It's been nearly one year since Reserve Management, advisor to The Reserve family of money funds and the Hallmark family of funds, first revealed it had inadvertently allowed both the investment advisory and 12b-1 distribution contracts on the majority of its mutual funds to lapse, in some cases since 1997 (see MME 3/13/06).
Now, 11 months after that discovery, the firm has filed a follow-up proxy statement with the Securities and Exchange Commission that contains some unanticipated surprises.
This proxy outlines what happened and alludes to the millions of dollars in past management and distribution fees that the advisor pocketed despite those necessary legal contracts not being in effect. But it also, rather surprisingly, asks investors to approve an increase in both the investment management and 12b-1 fees for the funds. Moreover, the proxy announces Reserve's intention to liquidate or sell all of the Hallmark funds, and proposes a new slate of seven independent trustees.
The firm is asking investors to approve a new comprehensive management fee on each non-Hallmark fund, which Reserve wants to increase by one basis point. In addition, the comprehensive fee will no longer cover the costs of each fund's chief compliance officer nor the counsel to the independent trustees, as it had previously. Those costs will be charged to the funds themselves, not the advisor.
The proxy also asks investors to approve Reserve's retention of the past management fees it earned, even though a technicality rendered those management fee renewals void. The exact amount of the collective management fees paid to Reserve across all of the funds over the period has still not yet been made public.
What has been detailed in the newly filed proxy is the millions of dollars in 12b-1 fees alone that investors paid although the funds' distribution contracts have not been properly renewed by the funds' board of trustees. Those fees tally into the multiple millions of dollars, and once again Reserve is asking investors to allow it to keep those previous fees. Moreover, going forward, Reserve is asking shareholders to bless an increase in the 12b-1 fees from 20 basis points to 25 basis points.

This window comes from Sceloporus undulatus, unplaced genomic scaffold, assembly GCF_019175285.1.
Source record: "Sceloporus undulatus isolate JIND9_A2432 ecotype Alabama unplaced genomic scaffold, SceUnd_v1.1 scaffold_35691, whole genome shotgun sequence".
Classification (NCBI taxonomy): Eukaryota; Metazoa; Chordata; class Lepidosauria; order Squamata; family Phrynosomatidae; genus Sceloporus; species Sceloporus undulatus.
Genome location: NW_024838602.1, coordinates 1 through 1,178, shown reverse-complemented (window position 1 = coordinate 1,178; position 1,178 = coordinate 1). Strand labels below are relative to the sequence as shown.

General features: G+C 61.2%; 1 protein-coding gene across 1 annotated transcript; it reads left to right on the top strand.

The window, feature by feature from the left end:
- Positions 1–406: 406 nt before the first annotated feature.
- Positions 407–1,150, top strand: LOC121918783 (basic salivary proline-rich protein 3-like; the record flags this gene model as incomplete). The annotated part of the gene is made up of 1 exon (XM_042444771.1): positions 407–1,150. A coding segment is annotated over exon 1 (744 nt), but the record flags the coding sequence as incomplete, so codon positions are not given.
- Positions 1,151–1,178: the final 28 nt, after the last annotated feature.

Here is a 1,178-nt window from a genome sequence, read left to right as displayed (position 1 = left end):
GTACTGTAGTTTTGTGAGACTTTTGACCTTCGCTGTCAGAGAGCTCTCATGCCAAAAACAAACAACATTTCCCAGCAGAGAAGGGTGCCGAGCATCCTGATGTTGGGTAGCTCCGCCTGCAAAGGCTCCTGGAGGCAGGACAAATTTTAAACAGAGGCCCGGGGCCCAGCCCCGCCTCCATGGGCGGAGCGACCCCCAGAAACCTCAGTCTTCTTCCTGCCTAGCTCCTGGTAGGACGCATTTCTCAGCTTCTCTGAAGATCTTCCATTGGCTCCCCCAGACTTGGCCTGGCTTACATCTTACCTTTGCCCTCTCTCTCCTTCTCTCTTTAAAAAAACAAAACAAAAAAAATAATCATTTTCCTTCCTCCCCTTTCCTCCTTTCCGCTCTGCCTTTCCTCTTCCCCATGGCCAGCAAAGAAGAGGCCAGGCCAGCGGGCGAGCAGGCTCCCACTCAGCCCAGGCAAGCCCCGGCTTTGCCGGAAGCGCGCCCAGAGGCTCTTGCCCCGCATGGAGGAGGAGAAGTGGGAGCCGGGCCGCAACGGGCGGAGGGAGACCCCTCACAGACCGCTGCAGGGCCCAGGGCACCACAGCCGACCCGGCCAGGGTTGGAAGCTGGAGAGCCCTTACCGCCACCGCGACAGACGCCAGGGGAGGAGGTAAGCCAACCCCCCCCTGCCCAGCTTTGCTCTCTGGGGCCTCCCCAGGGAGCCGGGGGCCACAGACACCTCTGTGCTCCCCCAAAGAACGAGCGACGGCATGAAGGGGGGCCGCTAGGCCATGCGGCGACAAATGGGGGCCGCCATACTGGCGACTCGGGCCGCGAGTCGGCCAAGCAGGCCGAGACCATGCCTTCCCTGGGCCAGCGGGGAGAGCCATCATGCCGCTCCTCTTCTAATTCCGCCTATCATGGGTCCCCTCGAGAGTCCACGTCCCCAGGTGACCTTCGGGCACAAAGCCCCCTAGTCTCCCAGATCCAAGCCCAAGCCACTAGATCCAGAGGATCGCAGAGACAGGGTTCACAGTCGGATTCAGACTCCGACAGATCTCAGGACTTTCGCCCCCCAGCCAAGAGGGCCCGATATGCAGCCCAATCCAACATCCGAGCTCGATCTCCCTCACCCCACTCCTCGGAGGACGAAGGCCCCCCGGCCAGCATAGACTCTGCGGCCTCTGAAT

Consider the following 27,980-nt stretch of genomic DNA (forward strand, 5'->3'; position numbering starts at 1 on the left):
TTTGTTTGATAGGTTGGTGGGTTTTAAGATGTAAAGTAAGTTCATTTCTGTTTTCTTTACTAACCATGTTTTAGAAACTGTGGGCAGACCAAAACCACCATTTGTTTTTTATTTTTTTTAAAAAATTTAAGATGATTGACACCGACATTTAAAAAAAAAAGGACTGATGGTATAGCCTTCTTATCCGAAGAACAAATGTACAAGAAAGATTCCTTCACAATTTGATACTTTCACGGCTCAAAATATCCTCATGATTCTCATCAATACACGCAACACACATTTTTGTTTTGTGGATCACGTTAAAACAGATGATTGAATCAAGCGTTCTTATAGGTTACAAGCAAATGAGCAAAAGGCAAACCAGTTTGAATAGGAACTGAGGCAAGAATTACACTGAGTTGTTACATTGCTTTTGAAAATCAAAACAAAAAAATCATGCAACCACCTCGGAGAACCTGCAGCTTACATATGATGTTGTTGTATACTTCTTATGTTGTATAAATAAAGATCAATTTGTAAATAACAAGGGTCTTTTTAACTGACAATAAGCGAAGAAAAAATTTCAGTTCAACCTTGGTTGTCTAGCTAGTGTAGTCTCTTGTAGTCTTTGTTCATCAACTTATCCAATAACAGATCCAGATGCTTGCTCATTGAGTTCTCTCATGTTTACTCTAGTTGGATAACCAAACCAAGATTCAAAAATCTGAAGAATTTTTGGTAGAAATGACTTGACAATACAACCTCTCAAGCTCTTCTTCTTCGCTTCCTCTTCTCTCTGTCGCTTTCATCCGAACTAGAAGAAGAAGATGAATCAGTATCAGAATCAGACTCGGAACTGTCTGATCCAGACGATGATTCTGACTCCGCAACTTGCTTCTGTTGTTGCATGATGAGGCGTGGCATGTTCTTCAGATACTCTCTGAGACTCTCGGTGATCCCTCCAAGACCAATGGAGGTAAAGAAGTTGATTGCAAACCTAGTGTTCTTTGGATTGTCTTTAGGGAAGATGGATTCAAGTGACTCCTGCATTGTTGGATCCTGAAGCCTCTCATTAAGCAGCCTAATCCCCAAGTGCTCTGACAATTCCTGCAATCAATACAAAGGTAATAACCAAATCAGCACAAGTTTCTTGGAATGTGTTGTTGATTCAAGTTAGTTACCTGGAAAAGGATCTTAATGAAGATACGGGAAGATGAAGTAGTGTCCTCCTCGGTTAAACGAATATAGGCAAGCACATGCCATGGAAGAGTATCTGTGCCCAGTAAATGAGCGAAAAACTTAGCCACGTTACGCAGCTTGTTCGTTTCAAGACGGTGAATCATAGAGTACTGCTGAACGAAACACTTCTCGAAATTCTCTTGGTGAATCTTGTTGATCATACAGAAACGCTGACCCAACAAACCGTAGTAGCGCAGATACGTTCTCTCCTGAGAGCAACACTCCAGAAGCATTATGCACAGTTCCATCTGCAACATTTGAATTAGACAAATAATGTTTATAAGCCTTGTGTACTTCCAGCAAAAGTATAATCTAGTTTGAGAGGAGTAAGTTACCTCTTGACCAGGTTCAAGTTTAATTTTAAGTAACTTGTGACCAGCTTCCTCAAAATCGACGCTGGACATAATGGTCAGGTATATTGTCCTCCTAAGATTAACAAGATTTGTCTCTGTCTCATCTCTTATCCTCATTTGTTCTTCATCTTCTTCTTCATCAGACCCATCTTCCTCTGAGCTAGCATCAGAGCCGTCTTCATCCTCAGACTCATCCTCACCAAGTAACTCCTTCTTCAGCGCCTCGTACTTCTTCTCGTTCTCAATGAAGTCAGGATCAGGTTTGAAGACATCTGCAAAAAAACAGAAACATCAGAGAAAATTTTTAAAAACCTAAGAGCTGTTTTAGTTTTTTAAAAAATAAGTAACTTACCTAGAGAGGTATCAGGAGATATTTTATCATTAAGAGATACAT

Reserve officials declined to comment.
"It looks like they are trying to kill two birds with one stone by asking for the fee increases in this proxy, but it adds insult to injury," said Roy Weitz, the Tarzana, Calif-based publisher of FundAlarm.com. "This is the definition of chutzpahsaying, We screwed up, but pay us more,'" he added. Moreover, it took Reserve almost one year to alert investors to problems after it discovered the lapse, and then one more year to issue this proxy, Weitz noted. "Maybe they thought, If we don't get shareholders' approval [for the new contracts and retention of past fees], at least it bought us two years of time," he said.
In March 2005, the firm first discovered that two trustees who had previously been classified as independent were, in fact, not independent, according to legal specifications that Reserve did not elaborate on.
Rendering those two trustees not independent changed the composition of the board. Since a majority of a mutual fund board's independent mutual fund trustees are required to periodically consider and potentially approve and renew management contracts and distribution plans, the vote of less than a majority of independent trustees rendered those previously approved contracts null.
There are bright-line rules to determine the independence of fund trustees, said industry insiders, including whether a trustee has a "material business relationship" with anyone or a company involved with the fund. Where a trustee's independence is uncertain, there are processes fund groups can follow to garner further guidance from the SEC.
But it's up to fund groups and boards themselves, who often use annual trustee questionnaires to determine continued independence. "You've got to police whether your trustees are independent. If you don't meet the requisite requirement, there are serious consequences," said one former SEC staff member.
The proxy also reveals that its sub-advised family of Hallmark Funds-the first of which Reserve acquired in October 2004 from Trainer, Wortham of New York and has since broadened out by acquiring other funds and folding them into the Hallmark family-has been seriously bleeding money. Assets have shrunk by as much as 80% for the hardest-hit funds.
While Reserve takes no direct blame for allowing assets to decline to less than $25 million, it acknowledges troubles. "Because of their size, the [Hallmark] funds have been unable to absorb all of their expenses and offer a competitive return," the proxy noted. "None of the funds has the outstanding performance necessary for funds of this size to successfully compete for new assets with larger, more established funds." Consequently, Reserve is expecting to liquidate seven of the eight funds.
The Hallmark Small-Cap Growth Fund, the largest of the Hallmark Funds, is being sold to its sub-advisor, Roanoke Asset Management of New York. "We're excited to assume the management and operation of the fund no later than June 1," confirmed Chris Vroom, a partner at the firm, which has been the sub-advisor to the fund since its inception. "By having the ability to market the fund directly, we will have the ability to highlight the long-term performance and short-term prospects," he added. He declined to disclose the monetary agreement with Reserve.
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